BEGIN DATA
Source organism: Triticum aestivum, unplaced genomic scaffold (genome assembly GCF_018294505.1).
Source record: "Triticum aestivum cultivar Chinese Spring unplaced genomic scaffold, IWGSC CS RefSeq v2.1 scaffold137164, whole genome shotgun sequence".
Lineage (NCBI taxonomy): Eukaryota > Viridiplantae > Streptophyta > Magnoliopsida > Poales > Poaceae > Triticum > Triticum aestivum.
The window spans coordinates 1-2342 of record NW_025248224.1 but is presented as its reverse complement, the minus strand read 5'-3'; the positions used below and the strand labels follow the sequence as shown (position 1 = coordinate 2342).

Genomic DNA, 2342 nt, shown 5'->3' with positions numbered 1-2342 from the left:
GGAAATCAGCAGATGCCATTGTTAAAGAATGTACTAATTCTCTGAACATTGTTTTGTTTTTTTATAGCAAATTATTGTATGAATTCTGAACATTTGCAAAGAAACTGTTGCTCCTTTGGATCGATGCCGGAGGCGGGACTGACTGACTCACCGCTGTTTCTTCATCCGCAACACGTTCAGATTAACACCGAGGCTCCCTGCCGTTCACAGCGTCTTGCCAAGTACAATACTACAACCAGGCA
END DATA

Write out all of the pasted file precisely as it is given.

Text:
Source organism: Triticum aestivum, unplaced genomic scaffold (genome assembly GCF_018294505.1).
Source record: "Triticum aestivum cultivar Chinese Spring unplaced genomic scaffold, IWGSC CS RefSeq v2.1 scaffold137164, whole genome shotgun sequence".
Lineage (NCBI taxonomy): Eukaryota > Viridiplantae > Streptophyta > Magnoliopsida > Poales > Poaceae > Triticum > Triticum aestivum.
The window spans coordinates 1-2342 of record NW_025248224.1 but is presented as its reverse complement, the minus strand read 5'-3'; the positions used below and the strand labels follow the sequence as shown (position 1 = coordinate 2342).

Genomic DNA, 2342 nt, shown 5'->3' with positions numbered 1-2342 from the left:
GGAAATCAGCAGATGCCATTGTTAAAGAATGTACTAATTCTCTGAACATTGTTTTGTTTTTTTATAGCAAATTATTGTATGAATTCTGAACATTTGCAAAGAAACTGTTGCTCCTTTGGATCGATGCCGGAGGCGGGACTGACTGACTCACCGCTGTTTCTTCATCCGCAACACGTTCAGATTAACACCGAGGCTCCCTGCCGTTCACAGCGTCTTGCCAAGTACAATACTACAACCAGGCA